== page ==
But then we get to "Designs that can reduce racial conflict." Err, what? Someone is waaay overestimating how effective their "Coexist" bumper sticker is. It would be nice if 3D printers could produce some sort of object for people to brandish at racists like crucifixes at vampires, but it's not going to happen. "Tools that would reduce military conflict and spending while making us all safer and more secure." Look, I'm for reducing conflict and increasing safety and security, too, but if an object to do that hasn't been created using more-mundane fabrication methods, a 3D printer won't be able to make it, either -- and there aren't any such objects, unless (like me and apparently unlike the folks sponsoring this) you think that being armed makes you more secure.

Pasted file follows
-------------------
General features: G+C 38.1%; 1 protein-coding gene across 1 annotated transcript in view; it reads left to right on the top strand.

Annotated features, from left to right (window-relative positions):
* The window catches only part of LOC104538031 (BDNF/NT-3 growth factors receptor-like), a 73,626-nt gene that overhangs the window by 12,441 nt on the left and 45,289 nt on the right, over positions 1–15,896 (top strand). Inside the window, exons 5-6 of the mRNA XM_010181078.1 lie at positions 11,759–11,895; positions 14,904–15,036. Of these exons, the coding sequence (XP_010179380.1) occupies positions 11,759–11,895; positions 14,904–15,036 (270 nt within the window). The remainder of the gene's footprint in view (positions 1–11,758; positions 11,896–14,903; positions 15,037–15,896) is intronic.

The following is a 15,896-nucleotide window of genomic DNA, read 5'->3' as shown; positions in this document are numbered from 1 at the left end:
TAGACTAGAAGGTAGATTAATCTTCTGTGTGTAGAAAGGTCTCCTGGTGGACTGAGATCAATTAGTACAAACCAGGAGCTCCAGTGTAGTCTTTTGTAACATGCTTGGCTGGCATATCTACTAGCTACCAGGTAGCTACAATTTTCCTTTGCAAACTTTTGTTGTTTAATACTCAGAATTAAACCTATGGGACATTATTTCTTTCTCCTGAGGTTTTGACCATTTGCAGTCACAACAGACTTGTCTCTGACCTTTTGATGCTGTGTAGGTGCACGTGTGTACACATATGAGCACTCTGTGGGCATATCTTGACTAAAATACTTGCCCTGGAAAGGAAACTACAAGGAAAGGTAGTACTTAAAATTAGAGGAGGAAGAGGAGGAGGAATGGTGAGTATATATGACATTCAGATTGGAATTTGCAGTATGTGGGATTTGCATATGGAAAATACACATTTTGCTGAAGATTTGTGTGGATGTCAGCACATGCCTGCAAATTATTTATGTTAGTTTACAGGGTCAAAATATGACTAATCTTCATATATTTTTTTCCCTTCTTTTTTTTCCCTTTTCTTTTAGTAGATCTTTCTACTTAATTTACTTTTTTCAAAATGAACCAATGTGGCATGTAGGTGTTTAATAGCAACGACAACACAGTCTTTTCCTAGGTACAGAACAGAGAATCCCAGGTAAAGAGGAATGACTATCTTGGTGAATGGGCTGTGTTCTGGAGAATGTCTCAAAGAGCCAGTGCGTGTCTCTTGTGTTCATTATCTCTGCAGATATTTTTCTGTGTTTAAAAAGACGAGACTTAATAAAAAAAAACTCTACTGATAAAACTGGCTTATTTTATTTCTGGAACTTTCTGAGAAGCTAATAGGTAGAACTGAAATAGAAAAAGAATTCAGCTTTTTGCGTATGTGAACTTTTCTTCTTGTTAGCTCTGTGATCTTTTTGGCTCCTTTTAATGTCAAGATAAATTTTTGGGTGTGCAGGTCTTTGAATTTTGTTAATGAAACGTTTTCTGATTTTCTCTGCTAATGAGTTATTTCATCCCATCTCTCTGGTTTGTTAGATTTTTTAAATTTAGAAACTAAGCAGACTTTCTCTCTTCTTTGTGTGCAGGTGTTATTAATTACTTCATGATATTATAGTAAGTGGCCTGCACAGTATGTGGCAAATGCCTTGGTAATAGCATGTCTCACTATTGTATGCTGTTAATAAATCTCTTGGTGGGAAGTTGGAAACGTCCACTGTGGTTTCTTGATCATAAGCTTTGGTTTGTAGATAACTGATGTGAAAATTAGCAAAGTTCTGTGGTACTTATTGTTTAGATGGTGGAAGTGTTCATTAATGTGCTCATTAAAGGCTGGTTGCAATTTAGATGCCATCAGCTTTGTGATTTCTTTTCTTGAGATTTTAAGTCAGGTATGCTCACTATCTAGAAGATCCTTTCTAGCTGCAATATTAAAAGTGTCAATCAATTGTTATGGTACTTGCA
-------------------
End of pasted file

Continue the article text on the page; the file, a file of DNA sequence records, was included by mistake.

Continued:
This is being run by Michigan Tech's Department of of Material Science and Engineering, but it looks like someone from one of the squishy majors snuck in and added items to the list. I hope there are a lot medical and tool ideas submitted (pity they don't have a way to donate money to increase the prize), but I really wish they hadn't included the silly, groan-inducing stuff.

  • Engineers at Michigan Tech believe there is far more potential for 3D printers to make our lives better rather than killing one another.

    Guns aren't for killing one another.

    They are either for sport, or for keeping people from killing/harming you.

    Guns have historically protected groups that might otherwise just have been removed altogether. Travel back in time, ask Martin Luther King and his followers how "bad" guns are.

    It's nice that 3D printers can make our lives better in other ways too, but we should n

  • by Dunbal (464142) *
    Well, reading through all of these responses I see that we have managed to prove that 3D printers are basically useless toys.